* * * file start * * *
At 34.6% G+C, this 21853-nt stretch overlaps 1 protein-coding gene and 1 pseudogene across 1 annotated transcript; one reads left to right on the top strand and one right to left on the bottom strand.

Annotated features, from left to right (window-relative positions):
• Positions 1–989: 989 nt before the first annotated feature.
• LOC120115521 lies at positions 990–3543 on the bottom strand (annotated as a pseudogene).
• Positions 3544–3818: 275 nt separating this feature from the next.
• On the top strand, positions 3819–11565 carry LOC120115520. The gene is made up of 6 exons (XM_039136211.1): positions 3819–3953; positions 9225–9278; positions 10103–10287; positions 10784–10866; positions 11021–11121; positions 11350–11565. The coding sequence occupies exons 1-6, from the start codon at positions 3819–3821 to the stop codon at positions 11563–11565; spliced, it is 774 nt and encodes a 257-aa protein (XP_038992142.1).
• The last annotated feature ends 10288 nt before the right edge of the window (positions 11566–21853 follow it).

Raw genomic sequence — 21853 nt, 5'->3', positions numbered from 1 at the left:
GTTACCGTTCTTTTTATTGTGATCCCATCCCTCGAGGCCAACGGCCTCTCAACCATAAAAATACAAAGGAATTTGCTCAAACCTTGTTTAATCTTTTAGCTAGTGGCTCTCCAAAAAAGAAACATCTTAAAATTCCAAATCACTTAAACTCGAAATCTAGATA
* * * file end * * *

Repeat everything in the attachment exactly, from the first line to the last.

At 34.6% G+C, this 21853-nt stretch overlaps 1 protein-coding gene and 1 pseudogene across 1 annotated transcript; one reads left to right on the top strand and one right to left on the bottom strand.

Annotated features, from left to right (window-relative positions):
• Positions 1–989: 989 nt before the first annotated feature.
• LOC120115521 lies at positions 990–3543 on the bottom strand (annotated as a pseudogene).
• Positions 3544–3818: 275 nt separating this feature from the next.
• On the top strand, positions 3819–11565 carry LOC120115520. The gene is made up of 6 exons (XM_039136211.1): positions 3819–3953; positions 9225–9278; positions 10103–10287; positions 10784–10866; positions 11021–11121; positions 11350–11565. The coding sequence occupies exons 1-6, from the start codon at positions 3819–3821 to the stop codon at positions 11563–11565; spliced, it is 774 nt and encodes a 257-aa protein (XP_038992142.1).
• The last annotated feature ends 10288 nt before the right edge of the window (positions 11566–21853 follow it).

Raw genomic sequence — 21853 nt, 5'->3', positions numbered from 1 at the left:
GTTACCGTTCTTTTTATTGTGATCCCATCCCTCGAGGCCAACGGCCTCTCAACCATAAAAATACAAAGGAATTTGCTCAAACCTTGTTTAATCTTTTAGCTAGTGGCTCTCCAAAAAAGAAACATCTTAAAATTCCAAATCACTTAAACTCGAAATCTAGATA